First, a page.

Jogendra Nath Mandal was born in a nondescript and poor dalit family on January 29, 1904 in the district of Barisal in East Bengal which ultimately became East Pakistan on partition of India in August, 1947 and later Bangladesh in December, 1971. Since his uncle (Chacha), Ram Krishan did not have their own issue; they adopted Jogendra Nath Mandal and gave him the best possible upbringing with their meager sources and lowly social status in the caste ridden society. Jogendra was a brilliant and dedicated child who passed his Matriculation in 1924 in first division as he was admitted to school at the age of 8 under difficult social and economic hardships. Jogendra was keen to get higher education and he got all support from his uncle Ram Krishan in joining the college. Meanwhile Jogendra got married to Kamla Devi in a somewhat economically better off family. His father in law agreed to finance his further education. In spite of numerous hurdles, Jogendra, with his grit and determination, continued his higher education of BA in 1929 from Brij Mohan College at Barisal, MA and, LL.B from Universities in Dacca and Calcutta respectively. While in his college and university days, he showed lot of concern for the pitiable condition of his under-privileged brethren in the community. He resented attempts by his fellow students of upper castes to refrain him from joining Sarswati Pooja. Once he was admonished for entering Kali Mandir at Barisal, being a low caste, and desecration of the deity. Jogendra was an orator with a great sense of argument and logic even in his college and university days. In 1936, he started practice in Calcutta High Court to earn his bread and butter but due to caste prejudices could not succeed. He shifted to his native place Barisal and established himself as a successful practitioner of law and also started participating in public affairs with focus on matters of concern and interest to the socially and economically marginalized sections of the society and also communal harmony between Muslim and Hindu communities. Jogendra Nath Mandal’s first public recognition came in 1936 with his election to the Member of Municipal Council of Barisal which was further complimented by his election to the provincial assembly in 1937 under the formula of reserved seats for depressed classes. With the support of forces opposed to the Congress Party, Mandal Sahib won with an impressive margin of votes as an Independent against a Congress heavy-weight, Saral Kumar Dutt. Mahatma Gandhi was not happy on these developments and castigating the local Congress leadership on the victory of Jogen Da, as quoted by Sheelpriya Baudh, said, “For the success of a real public worker, no trademark is required. Real service and love for the masses is his only trademark”. Mandal Sahib was an active politician. He fought for reservation for dalits in education and government jobs for depressed classes as agreed to in the Poona Pact signed between Ambedkar and Gandhi in 1932 in the wake of the Communal Award of PM Ramsey MacDonald. He, in cooperation with other dalit leaders, established Independent Scheduled Caste Party. There were two political formations in Bengal; one was led by Fazlulalhaq and Syama Prasad Mookerjee and the second by Khawaja Nazimuddin. Mandal created his own independent group as a caucus to take care of the interests of dalits. Khawaja Nazimuddin showed inclination and roped in Jogen Da and appointed him as Minister in his government. Jogendra proved to be a vocal Minister particularly with regard to the issues pertaining to dalits and other weaker sections of the society. He stood with Subhash Chandra Bose in 1941-42 with regard to Bose’s disagreements with Congress Party and Mahatma Gandhi. Jogen Da was a fearless leader. The book under review has mentioned an incident in 1943-44 when he stood like a rock on the issue of employment to dalits. I quote from page 35 of the book which would say all. On a heated argumentative discussion in a meeting, Jogen Da responded angrily to MLA Hamidulhaq Chaudhary and said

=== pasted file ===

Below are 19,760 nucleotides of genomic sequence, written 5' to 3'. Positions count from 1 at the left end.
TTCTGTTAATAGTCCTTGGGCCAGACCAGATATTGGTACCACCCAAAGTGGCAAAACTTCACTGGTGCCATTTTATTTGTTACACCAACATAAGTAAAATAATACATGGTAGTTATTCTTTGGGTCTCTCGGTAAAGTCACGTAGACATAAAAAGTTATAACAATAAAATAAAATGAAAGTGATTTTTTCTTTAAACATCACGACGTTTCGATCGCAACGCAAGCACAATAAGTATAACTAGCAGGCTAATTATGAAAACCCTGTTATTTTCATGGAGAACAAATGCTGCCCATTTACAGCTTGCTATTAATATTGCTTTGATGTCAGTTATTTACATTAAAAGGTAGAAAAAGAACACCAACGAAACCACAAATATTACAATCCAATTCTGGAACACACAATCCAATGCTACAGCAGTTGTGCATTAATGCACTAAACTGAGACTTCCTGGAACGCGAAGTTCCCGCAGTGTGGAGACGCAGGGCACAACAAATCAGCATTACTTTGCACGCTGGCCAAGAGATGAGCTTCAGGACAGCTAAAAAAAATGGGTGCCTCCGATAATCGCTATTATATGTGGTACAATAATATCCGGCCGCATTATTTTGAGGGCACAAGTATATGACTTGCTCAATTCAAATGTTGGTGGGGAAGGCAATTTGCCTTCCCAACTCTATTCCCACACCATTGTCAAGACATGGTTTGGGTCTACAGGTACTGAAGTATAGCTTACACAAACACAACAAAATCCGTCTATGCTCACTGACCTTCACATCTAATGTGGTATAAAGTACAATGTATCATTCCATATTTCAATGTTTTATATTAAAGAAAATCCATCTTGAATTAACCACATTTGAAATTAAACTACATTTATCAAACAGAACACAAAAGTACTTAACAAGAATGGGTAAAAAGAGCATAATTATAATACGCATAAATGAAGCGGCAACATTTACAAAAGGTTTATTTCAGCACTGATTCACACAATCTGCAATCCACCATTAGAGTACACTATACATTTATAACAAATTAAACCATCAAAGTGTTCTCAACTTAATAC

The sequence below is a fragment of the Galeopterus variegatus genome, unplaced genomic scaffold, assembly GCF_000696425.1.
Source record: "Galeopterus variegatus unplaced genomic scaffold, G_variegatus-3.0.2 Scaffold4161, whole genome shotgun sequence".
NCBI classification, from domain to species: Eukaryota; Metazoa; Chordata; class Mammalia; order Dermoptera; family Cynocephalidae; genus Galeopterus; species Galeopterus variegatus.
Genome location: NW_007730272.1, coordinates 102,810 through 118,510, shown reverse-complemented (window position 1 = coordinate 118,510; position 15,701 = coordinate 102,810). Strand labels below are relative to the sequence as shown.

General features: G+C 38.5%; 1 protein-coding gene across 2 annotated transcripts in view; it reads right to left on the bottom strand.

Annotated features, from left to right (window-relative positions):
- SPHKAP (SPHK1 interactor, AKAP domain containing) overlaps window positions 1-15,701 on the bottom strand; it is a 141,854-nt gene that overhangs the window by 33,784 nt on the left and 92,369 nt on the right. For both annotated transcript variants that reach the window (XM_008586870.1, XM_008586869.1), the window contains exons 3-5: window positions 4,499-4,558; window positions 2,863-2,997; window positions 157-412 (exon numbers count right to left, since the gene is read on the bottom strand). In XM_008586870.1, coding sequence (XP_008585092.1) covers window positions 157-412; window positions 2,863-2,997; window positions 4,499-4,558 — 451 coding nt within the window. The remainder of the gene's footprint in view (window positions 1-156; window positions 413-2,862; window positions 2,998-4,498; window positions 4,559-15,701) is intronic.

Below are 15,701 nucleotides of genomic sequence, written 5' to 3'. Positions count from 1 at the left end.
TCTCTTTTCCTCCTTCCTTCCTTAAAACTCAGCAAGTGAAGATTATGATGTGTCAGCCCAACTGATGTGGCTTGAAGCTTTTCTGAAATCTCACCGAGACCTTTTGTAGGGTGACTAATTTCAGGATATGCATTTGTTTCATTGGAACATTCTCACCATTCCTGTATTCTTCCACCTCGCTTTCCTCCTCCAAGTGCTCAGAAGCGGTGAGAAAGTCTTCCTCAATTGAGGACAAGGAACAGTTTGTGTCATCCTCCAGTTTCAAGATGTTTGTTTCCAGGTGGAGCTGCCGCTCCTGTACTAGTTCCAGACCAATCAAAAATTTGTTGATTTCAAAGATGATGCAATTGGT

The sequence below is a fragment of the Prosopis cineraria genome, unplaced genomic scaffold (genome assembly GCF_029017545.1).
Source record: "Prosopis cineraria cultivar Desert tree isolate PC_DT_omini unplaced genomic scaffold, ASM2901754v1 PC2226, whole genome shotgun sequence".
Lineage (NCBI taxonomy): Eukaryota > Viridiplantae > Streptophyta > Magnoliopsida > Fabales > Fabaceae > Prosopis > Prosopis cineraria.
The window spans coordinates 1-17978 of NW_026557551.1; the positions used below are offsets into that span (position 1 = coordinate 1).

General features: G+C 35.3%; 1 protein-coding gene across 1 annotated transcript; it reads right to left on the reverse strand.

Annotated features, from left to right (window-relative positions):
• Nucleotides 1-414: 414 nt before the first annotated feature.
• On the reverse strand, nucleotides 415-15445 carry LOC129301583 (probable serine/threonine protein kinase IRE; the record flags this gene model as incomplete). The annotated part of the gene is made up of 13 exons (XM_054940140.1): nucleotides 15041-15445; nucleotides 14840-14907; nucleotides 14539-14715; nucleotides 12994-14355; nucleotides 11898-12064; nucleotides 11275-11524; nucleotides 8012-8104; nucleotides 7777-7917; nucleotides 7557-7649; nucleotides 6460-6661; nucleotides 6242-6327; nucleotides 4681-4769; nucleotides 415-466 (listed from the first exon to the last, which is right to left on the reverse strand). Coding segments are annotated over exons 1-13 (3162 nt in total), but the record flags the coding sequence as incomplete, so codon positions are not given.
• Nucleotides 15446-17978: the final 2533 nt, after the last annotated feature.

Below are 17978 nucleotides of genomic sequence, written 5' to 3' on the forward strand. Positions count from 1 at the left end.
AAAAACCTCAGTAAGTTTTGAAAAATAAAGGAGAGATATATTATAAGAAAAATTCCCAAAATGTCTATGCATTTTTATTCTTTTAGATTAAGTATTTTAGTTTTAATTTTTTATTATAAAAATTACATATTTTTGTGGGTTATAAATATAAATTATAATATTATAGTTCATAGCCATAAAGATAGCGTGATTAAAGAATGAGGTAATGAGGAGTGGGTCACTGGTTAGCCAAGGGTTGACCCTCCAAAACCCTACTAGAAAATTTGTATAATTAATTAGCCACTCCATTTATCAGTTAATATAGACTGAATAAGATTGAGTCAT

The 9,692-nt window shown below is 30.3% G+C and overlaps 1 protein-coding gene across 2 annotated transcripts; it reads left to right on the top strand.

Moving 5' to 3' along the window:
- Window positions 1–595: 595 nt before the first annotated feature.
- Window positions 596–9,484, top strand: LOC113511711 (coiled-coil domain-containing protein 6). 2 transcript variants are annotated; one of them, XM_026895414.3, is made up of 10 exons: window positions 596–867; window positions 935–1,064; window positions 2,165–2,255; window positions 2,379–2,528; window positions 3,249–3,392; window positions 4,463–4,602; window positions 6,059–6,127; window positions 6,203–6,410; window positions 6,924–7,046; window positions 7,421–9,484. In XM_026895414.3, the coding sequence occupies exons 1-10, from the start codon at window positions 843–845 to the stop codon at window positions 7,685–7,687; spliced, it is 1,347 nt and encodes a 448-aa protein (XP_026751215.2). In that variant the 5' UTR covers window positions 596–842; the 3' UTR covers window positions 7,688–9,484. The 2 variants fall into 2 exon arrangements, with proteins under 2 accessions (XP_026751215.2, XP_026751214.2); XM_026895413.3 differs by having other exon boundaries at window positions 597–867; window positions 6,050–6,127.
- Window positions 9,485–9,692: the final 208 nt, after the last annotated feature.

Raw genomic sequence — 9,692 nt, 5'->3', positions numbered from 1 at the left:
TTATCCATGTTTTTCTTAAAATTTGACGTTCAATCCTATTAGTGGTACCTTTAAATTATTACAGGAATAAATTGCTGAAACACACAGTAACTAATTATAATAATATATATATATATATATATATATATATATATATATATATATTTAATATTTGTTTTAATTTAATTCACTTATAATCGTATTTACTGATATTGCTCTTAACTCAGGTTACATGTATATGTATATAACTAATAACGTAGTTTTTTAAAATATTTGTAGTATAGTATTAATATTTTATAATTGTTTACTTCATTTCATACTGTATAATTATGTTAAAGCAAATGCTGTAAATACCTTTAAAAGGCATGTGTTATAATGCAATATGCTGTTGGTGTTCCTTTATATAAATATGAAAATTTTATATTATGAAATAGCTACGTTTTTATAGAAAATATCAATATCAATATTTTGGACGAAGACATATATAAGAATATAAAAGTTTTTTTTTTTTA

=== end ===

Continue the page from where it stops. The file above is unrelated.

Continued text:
“Mr. Hamidulhaq Chaudhary apni yeh lal ankhen kisi aur ko dikhana. Mujhe bhi ankhen dikhana atta hai. Mein apne mantripad ke dawara uchit kaya kar raha hoon. Mein is mantripad ki seva karne nahin aya hoon. Yeh mantripad kisi ki kirpa ka fal nahin jo meri jholi mein dal diya gya hai. Yeh jo rang bhawan hum logon dawara nirmit kia gya hai use mein 24 ghanton mein katam bhi kar sakta hoon” – Mr Chaudhary please show this anger to someone else. I can also be angry. I am doing my job a Minister. I am not here to enjoy the Ministership which is not a gift given to me. Whatever we have created with our own efforts could also be destroyed in 24 hours, if I want.